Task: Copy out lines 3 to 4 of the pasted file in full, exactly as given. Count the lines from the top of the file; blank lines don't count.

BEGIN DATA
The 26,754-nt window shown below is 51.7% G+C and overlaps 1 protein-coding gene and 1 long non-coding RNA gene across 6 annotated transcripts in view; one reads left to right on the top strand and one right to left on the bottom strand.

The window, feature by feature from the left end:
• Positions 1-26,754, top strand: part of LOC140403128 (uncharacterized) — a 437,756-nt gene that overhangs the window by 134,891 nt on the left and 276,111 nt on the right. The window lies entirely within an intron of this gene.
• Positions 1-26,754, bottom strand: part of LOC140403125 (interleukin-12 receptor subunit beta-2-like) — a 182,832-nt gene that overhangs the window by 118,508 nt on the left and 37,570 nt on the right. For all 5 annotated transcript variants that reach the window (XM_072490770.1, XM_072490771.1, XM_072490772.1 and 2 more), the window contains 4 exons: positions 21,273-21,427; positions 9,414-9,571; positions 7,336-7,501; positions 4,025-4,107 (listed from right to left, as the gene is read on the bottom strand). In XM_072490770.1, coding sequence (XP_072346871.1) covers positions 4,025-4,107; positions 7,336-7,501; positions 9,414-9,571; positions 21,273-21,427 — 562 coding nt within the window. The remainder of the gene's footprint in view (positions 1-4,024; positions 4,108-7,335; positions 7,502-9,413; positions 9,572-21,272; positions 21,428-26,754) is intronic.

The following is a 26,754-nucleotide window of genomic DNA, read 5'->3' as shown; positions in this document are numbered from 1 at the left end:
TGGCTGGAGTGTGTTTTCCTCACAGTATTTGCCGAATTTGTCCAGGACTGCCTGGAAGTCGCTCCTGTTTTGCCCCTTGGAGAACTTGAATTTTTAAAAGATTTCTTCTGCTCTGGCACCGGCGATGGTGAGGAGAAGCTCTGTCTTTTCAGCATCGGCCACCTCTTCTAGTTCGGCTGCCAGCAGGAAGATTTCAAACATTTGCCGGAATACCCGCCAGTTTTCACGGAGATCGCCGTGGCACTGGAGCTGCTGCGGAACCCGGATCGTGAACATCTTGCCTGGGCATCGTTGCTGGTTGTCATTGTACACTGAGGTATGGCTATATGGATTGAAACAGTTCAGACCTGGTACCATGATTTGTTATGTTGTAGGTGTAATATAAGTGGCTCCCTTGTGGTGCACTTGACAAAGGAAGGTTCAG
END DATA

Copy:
• Positions 1-26,754, top strand: part of LOC140403128 (uncharacterized) — a 437,756-nt gene that overhangs the window by 134,891 nt on the left and 276,111 nt on the right. The window lies entirely within an intron of this gene.
• Positions 1-26,754, bottom strand: part of LOC140403125 (interleukin-12 receptor subunit beta-2-like) — a 182,832-nt gene that overhangs the window by 118,508 nt on the left and 37,570 nt on the right. For all 5 annotated transcript variants that reach the window (XM_072490770.1, XM_072490771.1, XM_072490772.1 and 2 more), the window contains 4 exons: positions 21,273-21,427; positions 9,414-9,571; positions 7,336-7,501; positions 4,025-4,107 (listed from right to left, as the gene is read on the bottom strand). In XM_072490770.1, coding sequence (XP_072346871.1) covers positions 4,025-4,107; positions 7,336-7,501; positions 9,414-9,571; positions 21,273-21,427 — 562 coding nt within the window. The remainder of the gene's footprint in view (positions 1-4,024; positions 4,108-7,335; positions 7,502-9,413; positions 9,572-21,272; positions 21,428-26,754) is intronic.